[time-nuts] Those pesky Neutrinos again...
magnus at rubidium.dyndns.org
Sun Nov 20 17:50:49 EST 2011
On 11/20/2011 11:10 PM, Justin Pinnix wrote:
> I'm no physicist, but is it possible that the speed of light is faster than
> we thought it is? Space isn't a perfect vaccum, and we know neutrinos are
> less affected by "stuff" than photons. Maybe they travel closer to c than
> the actual photons we have been able to measure...
The speed of light is the speed of photons. For all we know we have
pinned down the speed of light fairly well, and a deviation of 25 ppm or
so would have been noticed.
The speed of "normal matter" (electrons, quarks, etc), all being
particles of charge and thus interacting with photons also seems to obey
the speed of photons, and then the laws of relativity surely applies.
The speed of neutrinos might be higher than photons, and current
measures seems to indicate a slightly higher speed, but then again
neutrinos does not interact with photons. Possibly this has a deeper
meaning. It might be that the laws of relativity is relevant within that
force-carrier system, but not outside it. This doesn't really shakes the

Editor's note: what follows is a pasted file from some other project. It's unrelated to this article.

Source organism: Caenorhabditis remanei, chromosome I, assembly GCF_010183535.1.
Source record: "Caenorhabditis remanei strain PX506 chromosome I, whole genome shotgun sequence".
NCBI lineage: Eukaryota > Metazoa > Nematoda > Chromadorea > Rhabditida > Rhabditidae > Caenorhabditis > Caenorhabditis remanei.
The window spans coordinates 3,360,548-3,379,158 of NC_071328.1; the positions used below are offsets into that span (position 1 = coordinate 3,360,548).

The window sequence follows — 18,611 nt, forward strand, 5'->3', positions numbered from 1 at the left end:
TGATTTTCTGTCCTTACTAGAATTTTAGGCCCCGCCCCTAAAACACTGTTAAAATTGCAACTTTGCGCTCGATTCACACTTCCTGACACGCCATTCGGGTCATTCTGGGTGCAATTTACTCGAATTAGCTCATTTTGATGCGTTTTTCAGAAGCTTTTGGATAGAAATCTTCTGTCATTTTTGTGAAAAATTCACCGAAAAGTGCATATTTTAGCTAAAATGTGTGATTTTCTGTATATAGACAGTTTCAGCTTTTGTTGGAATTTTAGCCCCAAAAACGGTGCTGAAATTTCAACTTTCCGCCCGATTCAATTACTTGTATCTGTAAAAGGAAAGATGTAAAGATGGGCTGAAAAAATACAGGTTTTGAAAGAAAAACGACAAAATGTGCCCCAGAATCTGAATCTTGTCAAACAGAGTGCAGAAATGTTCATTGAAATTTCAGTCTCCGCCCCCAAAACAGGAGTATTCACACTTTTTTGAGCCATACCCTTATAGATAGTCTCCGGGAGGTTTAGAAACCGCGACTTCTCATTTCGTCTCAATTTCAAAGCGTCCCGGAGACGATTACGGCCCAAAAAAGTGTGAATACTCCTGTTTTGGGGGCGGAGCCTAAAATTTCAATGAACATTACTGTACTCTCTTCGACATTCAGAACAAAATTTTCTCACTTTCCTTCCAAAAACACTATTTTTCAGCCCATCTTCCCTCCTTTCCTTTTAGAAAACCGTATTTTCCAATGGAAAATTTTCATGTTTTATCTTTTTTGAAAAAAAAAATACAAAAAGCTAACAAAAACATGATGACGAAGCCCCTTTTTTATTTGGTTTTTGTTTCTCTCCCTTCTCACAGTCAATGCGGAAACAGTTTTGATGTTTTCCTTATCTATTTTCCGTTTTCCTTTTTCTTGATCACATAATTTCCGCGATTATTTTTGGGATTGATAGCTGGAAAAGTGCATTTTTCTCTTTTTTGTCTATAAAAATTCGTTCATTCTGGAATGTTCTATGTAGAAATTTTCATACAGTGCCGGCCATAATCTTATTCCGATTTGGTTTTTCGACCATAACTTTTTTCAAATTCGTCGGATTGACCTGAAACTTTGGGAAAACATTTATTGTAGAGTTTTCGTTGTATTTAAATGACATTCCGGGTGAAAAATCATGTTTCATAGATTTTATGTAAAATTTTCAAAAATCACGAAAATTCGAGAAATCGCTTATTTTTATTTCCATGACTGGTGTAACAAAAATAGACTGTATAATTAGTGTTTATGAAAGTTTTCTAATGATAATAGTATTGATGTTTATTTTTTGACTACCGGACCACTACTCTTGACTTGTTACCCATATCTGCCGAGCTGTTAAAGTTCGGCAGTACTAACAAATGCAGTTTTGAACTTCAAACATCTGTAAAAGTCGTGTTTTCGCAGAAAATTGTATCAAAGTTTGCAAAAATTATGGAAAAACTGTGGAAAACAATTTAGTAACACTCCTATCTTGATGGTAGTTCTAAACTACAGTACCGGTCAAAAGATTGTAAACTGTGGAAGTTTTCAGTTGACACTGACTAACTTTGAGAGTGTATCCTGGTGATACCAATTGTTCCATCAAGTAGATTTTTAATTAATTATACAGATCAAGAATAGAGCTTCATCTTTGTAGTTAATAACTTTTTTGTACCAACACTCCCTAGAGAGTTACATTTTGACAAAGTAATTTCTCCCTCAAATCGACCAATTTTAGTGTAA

laws of relativity in its grounds, it just defines a slightly different
box within the laws applies.
Recall, physics advances with unexplained observations. Either it can be
explained within the existing system and everybody is happy about that,
or new core theories needs to be developed. Neutrinos has been hard to
do qualitative measures on and looking at the OPERA, MINOS and T2K
experiments indicates that there is indeed not small efforts.
Now, regardless if photons and neutrinos has the same speed or not, it
becomes interesting to ask what makes them have the speed they have. If
it differs, why is the photons slower than neutrinos? Is there in fact
some underlying subtle force acting on them?
If we think we don't quite understand neutrinos, do we really understand
photons? Their particle/wave duality is indeed strange and just taken
for granted now, but it is really not explained.
This little micro-cosmos may have familiar names by now, but even with
vibrating strings, membranes and other esoterical stuff, we just don't
really understand it very well, we just have a bunch of theories.
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